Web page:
• Secondly, your description of "Israelite" as a maternally-inherited ethnicity which cannot be lost even with conversion to another religion seems to contradict the claim in the article that the reason the Anusim are still considered Jews (or Israelites) is that their conversion was forced. If even willing converts (and other Jews who have transgressed Jewish law) are still Israelites, then how is it possible for an individual to lose "Israelite status"? Regards, --Saforrest 05:57, 18 July 2006 (UTC)
    • Your second question falls on the issue of Jewish behavior, not on the issue of birth-right. Again, the axial, pivotal, revolving aspect of Jewish behavior centers on the commitment to Jewish Law and traditions. Even when transgressing, the Israelite remains an Israelite, albeit by birth-right. However, such transgressing Israelite cannot function fully as a Jew within the community. What does this mean in practical terms? For example, a Jew is commanded not to transgress on Shabbat, or Jewish Sabbath. A typical way today to transgress the Shabbat is by the act of driving a car of internal combustion. Combustion is Fire, and the Jew is forbidden to create fire on Shabbat. Since Jewish Law, both in the Pentateuchal agreement (five books of Moses) and in rabbinic tradition, prescribe that a Jew who transgresses the Shabbat is denying the sign of the Covenant, he is therefore denying his belonging to the people of Israel as a Nation. In laymen terminology, is sort of like a traitor to the Nation, and therefore punishable by death or banishment (this last one I have to double check).
    • In rabbinic interpretation, such person is considered an unreliable witness. What does this entail in practical terms? Many things: If male, he cannot be counted as part of a quorum of ten necessary for Jewish prayer; he cannot read his own portion of the Torah (Pentateuch); he cannot be trusted in issues of Kosher food or wine, that is, a Jew cannot eat at his table; he cannot serve as a witness in a Jewish wedding or divorce. Among many things. In older times, such person was persuaded to change his ways, but if unsuccessful, the community pretty much acted as he did not exists, and sometimes the family would disown him.
    • Rephrasing your answer, the Israelite does not loose his Israelite status of birth-right, just certain priviliges of participation within the Jewish community are revoked.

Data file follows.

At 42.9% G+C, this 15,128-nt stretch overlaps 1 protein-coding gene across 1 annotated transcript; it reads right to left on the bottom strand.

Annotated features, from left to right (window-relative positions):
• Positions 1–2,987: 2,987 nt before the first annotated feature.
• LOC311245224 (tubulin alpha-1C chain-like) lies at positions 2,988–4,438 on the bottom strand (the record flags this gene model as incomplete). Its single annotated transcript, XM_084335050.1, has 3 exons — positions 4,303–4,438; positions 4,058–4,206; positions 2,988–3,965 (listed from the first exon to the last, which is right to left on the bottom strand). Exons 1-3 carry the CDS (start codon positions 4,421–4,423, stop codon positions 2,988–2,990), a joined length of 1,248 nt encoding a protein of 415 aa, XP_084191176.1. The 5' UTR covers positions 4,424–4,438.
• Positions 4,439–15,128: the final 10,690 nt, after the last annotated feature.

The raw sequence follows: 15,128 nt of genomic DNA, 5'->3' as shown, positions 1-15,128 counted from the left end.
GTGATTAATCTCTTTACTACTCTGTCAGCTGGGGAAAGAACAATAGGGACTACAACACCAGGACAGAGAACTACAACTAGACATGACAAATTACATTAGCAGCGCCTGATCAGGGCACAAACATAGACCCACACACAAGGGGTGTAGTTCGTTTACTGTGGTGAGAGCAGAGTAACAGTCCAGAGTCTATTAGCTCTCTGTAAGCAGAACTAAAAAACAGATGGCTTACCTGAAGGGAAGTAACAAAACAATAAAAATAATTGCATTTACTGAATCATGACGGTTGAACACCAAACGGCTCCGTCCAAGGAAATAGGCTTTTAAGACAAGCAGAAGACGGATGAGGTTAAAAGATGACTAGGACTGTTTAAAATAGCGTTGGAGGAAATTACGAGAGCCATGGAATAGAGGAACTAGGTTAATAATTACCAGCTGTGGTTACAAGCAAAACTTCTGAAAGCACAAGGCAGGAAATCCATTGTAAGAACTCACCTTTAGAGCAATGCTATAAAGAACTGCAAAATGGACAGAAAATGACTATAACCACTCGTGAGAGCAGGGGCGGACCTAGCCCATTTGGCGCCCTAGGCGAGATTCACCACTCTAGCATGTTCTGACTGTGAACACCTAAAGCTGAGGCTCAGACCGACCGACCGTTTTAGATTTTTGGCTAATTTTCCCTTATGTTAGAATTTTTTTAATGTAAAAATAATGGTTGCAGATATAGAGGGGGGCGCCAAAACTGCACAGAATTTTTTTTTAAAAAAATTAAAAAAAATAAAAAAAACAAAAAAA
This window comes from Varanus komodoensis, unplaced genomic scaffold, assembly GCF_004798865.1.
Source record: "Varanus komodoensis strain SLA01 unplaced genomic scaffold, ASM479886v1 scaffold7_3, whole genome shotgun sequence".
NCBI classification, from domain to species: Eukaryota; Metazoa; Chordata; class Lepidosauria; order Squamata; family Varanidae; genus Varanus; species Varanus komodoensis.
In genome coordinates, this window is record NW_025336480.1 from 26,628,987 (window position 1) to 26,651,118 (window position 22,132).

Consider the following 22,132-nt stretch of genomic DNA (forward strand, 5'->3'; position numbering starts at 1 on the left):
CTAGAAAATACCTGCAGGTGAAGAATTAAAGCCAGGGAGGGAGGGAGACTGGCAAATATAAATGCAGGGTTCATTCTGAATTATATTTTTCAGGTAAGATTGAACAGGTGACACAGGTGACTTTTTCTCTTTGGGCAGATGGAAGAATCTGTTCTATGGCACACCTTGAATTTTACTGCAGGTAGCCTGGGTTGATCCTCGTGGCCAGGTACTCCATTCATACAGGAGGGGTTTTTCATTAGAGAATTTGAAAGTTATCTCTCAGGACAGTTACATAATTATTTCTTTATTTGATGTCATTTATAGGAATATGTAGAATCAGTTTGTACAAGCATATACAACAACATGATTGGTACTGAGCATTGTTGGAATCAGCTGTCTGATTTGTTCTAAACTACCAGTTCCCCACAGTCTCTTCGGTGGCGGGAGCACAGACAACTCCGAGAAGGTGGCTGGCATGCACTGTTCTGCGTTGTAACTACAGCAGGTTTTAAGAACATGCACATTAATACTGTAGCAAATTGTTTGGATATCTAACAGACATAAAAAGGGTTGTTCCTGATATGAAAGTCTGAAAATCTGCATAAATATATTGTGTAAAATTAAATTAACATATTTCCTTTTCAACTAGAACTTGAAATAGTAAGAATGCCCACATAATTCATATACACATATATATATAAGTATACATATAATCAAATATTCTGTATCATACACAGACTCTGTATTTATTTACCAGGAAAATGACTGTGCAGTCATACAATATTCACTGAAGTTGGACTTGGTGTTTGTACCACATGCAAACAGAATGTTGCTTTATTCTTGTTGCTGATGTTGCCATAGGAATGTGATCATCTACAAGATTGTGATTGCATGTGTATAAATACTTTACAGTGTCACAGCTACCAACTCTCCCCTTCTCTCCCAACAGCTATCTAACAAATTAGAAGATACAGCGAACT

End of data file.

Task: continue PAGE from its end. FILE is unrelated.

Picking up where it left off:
• Today, this is next to impossible to enforce, as most Jews are Shabbat desecrators, plus many are not even aware of all this I have just told you. Can you keep a secret? ;-)

--Dramirezg 07:17, 19 July 2006 (UTC)


I noticed you tagged Jwalker2006 as a potential sockpuppet, but it wasn't blocked. Could you give me some followup on what's going on here, as the user has requested a namechange and I'd prefer to know whether the user is legit or not before doing a change. Essjay (Talk) 03:18, 4 August 2006 (UTC)

Tie Guard[edit]

Hello. This was a strange AfD as the nominator didn't actually want the article deleted. Best thing would have been to simply add the tags to propose a merge then discuss or simply be bold and do it. But since it was on AfD; the first thing is seeing what consensus was. Three merges and three keeps. Usually defaulting to a simple keep, my decision was swayed by the rationale of merging (seemingly a good idea) and the few edits of the keep-voters. So, merge it was. Now where to? Well, if it was put into the main article there would be more people to look at it and decide where best it fit. Less chance of "hiding" it. So, off to University of Waterloo. I'm glad it finally found a niche. Ifnord 03:53, 25 August 2006 (UTC)


On your user page it says: As a general rule, I tend to stay away from editing immensely controversial articles on Wikipedia [...]

Looking at your recent edits it looks like a substantial percentage are on controversial subjects ... Sbwoodside 21:38, 23 September 2006 (UTC)

Une petite photo[edit]

Bonjour Cousin Canadien ! Pour illustrer cet article : John McIntosh, j'aurai besoin de cette photo qui n'est malheureusement pas libre de droit. Si tu en as la possibilité, pourrais tu, à l'occasion, faire une nouvelle photo et la poster sur Commons ?

Merci d'avance. Abrahami 20:31, 24 September 2006 (UTC)

Re: Epsoul User Page[edit]

I meant that I generally put an unintentional conservative bias in my edits. Thanks for the advisory, I've already corrected it. Epsoul 00:21, 29 September 2006 (UTC)